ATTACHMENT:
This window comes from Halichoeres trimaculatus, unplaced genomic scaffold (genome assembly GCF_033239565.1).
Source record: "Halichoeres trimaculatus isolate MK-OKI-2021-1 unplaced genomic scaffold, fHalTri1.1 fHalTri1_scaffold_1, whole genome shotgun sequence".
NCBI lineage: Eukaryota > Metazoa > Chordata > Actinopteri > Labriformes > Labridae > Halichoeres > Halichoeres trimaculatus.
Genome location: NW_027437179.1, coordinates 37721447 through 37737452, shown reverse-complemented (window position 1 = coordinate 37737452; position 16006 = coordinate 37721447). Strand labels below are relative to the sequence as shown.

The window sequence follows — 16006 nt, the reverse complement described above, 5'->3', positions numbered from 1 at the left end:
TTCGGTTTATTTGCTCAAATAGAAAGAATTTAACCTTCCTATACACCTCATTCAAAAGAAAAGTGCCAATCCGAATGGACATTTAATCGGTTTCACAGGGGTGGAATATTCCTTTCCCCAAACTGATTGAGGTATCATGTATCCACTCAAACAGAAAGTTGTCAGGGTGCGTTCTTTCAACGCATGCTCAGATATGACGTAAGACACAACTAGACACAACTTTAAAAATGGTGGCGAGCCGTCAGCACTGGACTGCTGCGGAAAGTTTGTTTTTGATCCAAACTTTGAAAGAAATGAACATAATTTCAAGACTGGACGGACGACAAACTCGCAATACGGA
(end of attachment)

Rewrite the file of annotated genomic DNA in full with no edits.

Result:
This window comes from Halichoeres trimaculatus, unplaced genomic scaffold (genome assembly GCF_033239565.1).
Source record: "Halichoeres trimaculatus isolate MK-OKI-2021-1 unplaced genomic scaffold, fHalTri1.1 fHalTri1_scaffold_1, whole genome shotgun sequence".
NCBI lineage: Eukaryota > Metazoa > Chordata > Actinopteri > Labriformes > Labridae > Halichoeres > Halichoeres trimaculatus.
Genome location: NW_027437179.1, coordinates 37721447 through 37737452, shown reverse-complemented (window position 1 = coordinate 37737452; position 16006 = coordinate 37721447). Strand labels below are relative to the sequence as shown.

The window sequence follows — 16006 nt, the reverse complement described above, 5'->3', positions numbered from 1 at the left end:
TTCGGTTTATTTGCTCAAATAGAAAGAATTTAACCTTCCTATACACCTCATTCAAAAGAAAAGTGCCAATCCGAATGGACATTTAATCGGTTTCACAGGGGTGGAATATTCCTTTCCCCAAACTGATTGAGGTATCATGTATCCACTCAAACAGAAAGTTGTCAGGGTGCGTTCTTTCAACGCATGCTCAGATATGACGTAAGACACAACTAGACACAACTTTAAAAATGGTGGCGAGCCGTCAGCACTGGACTGCTGCGGAAAGTTTGTTTTTGATCCAAACTTTGAAAGAAATGAACATAATTTCAAGACTGGACGGACGACAAACTCGCAATACGGA